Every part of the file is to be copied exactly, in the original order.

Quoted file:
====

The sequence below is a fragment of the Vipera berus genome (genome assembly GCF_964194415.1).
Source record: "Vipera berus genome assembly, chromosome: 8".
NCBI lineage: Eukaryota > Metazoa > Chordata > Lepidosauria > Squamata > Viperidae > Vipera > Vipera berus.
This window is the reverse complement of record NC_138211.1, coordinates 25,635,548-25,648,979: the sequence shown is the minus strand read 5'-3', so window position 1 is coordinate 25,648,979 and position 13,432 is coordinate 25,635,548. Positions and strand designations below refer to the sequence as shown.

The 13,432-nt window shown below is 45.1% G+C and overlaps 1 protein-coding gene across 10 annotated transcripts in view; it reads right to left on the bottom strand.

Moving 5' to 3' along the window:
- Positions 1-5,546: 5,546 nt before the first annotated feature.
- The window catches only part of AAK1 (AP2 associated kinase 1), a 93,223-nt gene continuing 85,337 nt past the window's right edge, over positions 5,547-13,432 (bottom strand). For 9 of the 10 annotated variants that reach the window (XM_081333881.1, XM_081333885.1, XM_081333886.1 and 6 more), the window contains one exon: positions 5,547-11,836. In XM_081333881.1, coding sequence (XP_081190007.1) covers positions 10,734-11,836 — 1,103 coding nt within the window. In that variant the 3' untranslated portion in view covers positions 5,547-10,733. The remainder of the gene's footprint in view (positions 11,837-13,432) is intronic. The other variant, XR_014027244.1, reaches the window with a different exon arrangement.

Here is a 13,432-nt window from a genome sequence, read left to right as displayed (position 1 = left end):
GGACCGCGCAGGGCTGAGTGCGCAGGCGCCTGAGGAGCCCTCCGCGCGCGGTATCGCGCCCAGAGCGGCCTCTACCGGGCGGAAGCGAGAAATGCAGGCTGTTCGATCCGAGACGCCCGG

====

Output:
The sequence below is a fragment of the Vipera berus genome (genome assembly GCF_964194415.1).
Source record: "Vipera berus genome assembly, chromosome: 8".
NCBI lineage: Eukaryota > Metazoa > Chordata > Lepidosauria > Squamata > Viperidae > Vipera > Vipera berus.
This window is the reverse complement of record NC_138211.1, coordinates 25,635,548-25,648,979: the sequence shown is the minus strand read 5'-3', so window position 1 is coordinate 25,648,979 and position 13,432 is coordinate 25,635,548. Positions and strand designations below refer to the sequence as shown.

The 13,432-nt window shown below is 45.1% G+C and overlaps 1 protein-coding gene across 10 annotated transcripts in view; it reads right to left on the bottom strand.

Moving 5' to 3' along the window:
- Positions 1-5,546: 5,546 nt before the first annotated feature.
- The window catches only part of AAK1 (AP2 associated kinase 1), a 93,223-nt gene continuing 85,337 nt past the window's right edge, over positions 5,547-13,432 (bottom strand). For 9 of the 10 annotated variants that reach the window (XM_081333881.1, XM_081333885.1, XM_081333886.1 and 6 more), the window contains one exon: positions 5,547-11,836. In XM_081333881.1, coding sequence (XP_081190007.1) covers positions 10,734-11,836 — 1,103 coding nt within the window. In that variant the 3' untranslated portion in view covers positions 5,547-10,733. The remainder of the gene's footprint in view (positions 11,837-13,432) is intronic. The other variant, XR_014027244.1, reaches the window with a different exon arrangement.

Here is a 13,432-nt window from a genome sequence, read left to right as displayed (position 1 = left end):
GGACCGCGCAGGGCTGAGTGCGCAGGCGCCTGAGGAGCCCTCCGCGCGCGGTATCGCGCCCAGAGCGGCCTCTACCGGGCGGAAGCGAGAAATGCAGGCTGTTCGATCCGAGACGCCCGG